F.P. Journe, the world renowned manufacturer of high end and exclusive wrist watches, now joins hands with British bespoke gun specialist Holland & Holland to create a special series of mechanical timepieces.
Just like traditional and artisanal watch making, the manufacturing of bespoke guns requires expertise of highly specialized craftsmen like professional polishers, decorators and engravers, fine wood and precious metal specialists, lacquerers and precision mechanics. The conception of an F.P. Journe watch can take a minimum of three years; the making of a bespoke Holland & Holland gun can take up to two years, during which time the client can choose each part of his new gun.
The meeting between Holland & Holland with F.P. Journe could only result in a common project in partnership. It immediately sparked the desire to produce something unique for a special occasion. Over time, the project has evolved, notably thanks to the discovery of two antique and rare Damascus steel Holland & Holland guns. Each one is over one hundred years old, and the knowhow that went into making them has been since forgotten.
Always in the search for something exceptional, unique and innovative, F.P. Journe immediately saw the possibility of including these barrels in a unique watch series with a powerful reference to ancient traditions dating back to 1850. For their part, Holland & Holland was attracted by the idea of allowing two of their museum barrels of over hundred years old to be used to make magnificent haute horology F.P. Journe timepieces. The two barrels were registered by hand in the company’s books. Barrel No. 1382, dating to 1868, yielded 38 dials, while barrel No. 7183, dating to 1882, produced 28 dials.
In order to produce the dials, the gun barrels were first cut along their entire length at the Holland & Holland factory and rolled out to form flat strips. These were cut to into smaller strips, which could then be cleaned, polished and reduced to the required thickness.
The material was then sent to F.P. Journe’s own dial makers, “Les Cadraniers de Genève” where the dials were cut out. They were sent back to Holland & Holland and “browned”, a traditional gun-making technique that helps protect the steel and highlights the wonderful patterns created during the original manufacture of Damascus barrels. The process is the same today as it was when the guns were made in the late 1800s. Each dial thus has a unique pattern making each watch unique.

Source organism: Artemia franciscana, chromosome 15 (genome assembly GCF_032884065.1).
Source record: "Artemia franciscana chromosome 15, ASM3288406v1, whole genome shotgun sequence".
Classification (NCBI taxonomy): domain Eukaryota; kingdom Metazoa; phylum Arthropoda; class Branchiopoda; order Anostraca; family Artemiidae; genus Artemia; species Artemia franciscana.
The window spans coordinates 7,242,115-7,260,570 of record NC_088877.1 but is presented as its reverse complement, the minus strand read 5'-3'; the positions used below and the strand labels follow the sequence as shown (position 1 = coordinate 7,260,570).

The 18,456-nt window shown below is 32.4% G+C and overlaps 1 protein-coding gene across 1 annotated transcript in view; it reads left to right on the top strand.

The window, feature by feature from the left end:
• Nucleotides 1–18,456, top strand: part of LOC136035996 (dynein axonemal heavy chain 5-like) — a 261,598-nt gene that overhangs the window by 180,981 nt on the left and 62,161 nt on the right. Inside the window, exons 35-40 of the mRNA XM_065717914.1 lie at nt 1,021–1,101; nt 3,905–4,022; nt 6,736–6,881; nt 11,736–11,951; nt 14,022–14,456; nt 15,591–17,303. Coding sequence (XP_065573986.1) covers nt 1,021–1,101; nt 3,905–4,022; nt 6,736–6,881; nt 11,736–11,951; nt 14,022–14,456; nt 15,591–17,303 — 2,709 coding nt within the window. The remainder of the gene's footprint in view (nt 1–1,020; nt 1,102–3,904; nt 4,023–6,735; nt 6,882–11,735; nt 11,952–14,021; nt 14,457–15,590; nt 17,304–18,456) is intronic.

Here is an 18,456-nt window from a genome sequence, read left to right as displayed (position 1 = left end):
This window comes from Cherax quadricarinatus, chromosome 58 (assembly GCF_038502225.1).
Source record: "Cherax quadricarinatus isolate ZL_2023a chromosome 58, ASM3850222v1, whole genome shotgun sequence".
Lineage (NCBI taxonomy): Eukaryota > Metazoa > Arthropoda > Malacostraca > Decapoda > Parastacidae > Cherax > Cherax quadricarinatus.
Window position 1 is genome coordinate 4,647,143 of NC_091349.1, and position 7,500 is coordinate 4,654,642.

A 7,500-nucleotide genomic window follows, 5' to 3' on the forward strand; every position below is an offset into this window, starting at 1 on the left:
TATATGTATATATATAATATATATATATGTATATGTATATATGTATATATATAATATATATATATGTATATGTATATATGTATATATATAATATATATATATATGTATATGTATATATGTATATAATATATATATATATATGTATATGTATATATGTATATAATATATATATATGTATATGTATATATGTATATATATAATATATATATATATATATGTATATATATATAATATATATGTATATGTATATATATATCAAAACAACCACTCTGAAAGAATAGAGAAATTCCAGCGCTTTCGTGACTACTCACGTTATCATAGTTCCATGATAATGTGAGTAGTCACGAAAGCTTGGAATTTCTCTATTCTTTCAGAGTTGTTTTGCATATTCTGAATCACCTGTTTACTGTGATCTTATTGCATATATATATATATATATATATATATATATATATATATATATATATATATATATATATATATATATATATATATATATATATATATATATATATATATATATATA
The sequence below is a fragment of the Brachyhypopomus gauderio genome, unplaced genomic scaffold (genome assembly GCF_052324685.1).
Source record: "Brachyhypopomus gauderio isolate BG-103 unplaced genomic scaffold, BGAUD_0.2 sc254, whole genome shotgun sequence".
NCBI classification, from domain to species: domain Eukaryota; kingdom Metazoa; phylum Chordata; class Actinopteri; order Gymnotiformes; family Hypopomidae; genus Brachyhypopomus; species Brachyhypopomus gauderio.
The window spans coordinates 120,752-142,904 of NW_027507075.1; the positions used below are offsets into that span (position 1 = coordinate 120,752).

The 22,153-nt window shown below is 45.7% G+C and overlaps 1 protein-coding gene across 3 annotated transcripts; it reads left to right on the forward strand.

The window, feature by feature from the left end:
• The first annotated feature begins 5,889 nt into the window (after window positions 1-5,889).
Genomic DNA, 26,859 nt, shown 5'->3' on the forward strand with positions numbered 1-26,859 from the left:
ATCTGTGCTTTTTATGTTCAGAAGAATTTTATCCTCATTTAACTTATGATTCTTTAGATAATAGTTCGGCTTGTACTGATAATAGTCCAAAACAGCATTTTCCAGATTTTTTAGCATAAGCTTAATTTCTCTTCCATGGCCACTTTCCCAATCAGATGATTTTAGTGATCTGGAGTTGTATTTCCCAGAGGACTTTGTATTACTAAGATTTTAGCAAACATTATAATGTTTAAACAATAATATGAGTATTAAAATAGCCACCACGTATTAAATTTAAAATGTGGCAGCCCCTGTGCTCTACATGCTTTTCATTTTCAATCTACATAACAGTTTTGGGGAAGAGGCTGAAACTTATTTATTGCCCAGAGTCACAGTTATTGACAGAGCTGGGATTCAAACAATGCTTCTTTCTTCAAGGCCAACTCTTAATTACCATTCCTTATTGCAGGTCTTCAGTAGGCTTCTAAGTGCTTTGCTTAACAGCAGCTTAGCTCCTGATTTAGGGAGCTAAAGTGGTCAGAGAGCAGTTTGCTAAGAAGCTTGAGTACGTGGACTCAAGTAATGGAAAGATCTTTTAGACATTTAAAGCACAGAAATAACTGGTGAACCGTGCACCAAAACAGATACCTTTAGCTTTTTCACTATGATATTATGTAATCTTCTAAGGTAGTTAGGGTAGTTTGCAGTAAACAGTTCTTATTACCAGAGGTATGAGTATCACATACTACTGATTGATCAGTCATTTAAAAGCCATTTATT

Given the Holland & Holland steel dial, F.P. Journe’s most suitable option was to make a steel case as well. The 39-millimeter diameter easily adapts to most wrists. The sapphire crystal with anti-reflection coating enhances the special wave pattern of the dial.
The two antique Holland & Holland barrels, bearing the serial numbers 1382 (38 dials) and 7183 (28 dials), only allowed for the making of dials that will never exist in any other watch. The Chronomètre Holland & Holland is accessible to F.P. Journe and Holland & Holland collectors through an application process.
Exclusive F.P. Journe calibre 1304
Manually wound by 38 turns
Movement in 18 K rose Gold with Holland & Holland engraving
Dimensions of the movement
Diameter: 30.40 mm
Casing-up diameter: 29.60 mm
Height: 3.75 mm
Height of winding system: 2.30 mm
Diameter of stem thread: S 0.90 mm
Four inertia weights
Flat Anachron microflamed spring
Mobile stud holders
Nivatronic laser-welded to collet
Pinned GE stud
Frequency: 21,600 v / h, (3Hz)
Inertia: 10.10 mg*cm2
Angle of lift: 52°
Amplitude: 0h dial up : > 320°
24h dial up: > 280°
Two mainspring barrels in parallel
Time adjustment via crown in position 2
Pallet escapement with 15 tooth escape wheel
Two position crown
Central hours and minutes
56 hours ± 2h
Partly circular grained baseplate, sunburst finishing,
Polished screw heads, chamfered slots,
Pegs with polished rounded ends
Diameter: 39 mm
Height: 8.60 mm
Damascus pattern from two antique Holland & Holland gun barrels
Number of pieces
Movement without dial: 164
Cased-up on leather strap: 198
Damascus Holland & Holland barrel:
No. 1382 dating to 1868 – 38 watches numbered XX/38
No. 7183 dating to 1882 – 28 watches numbered XX/28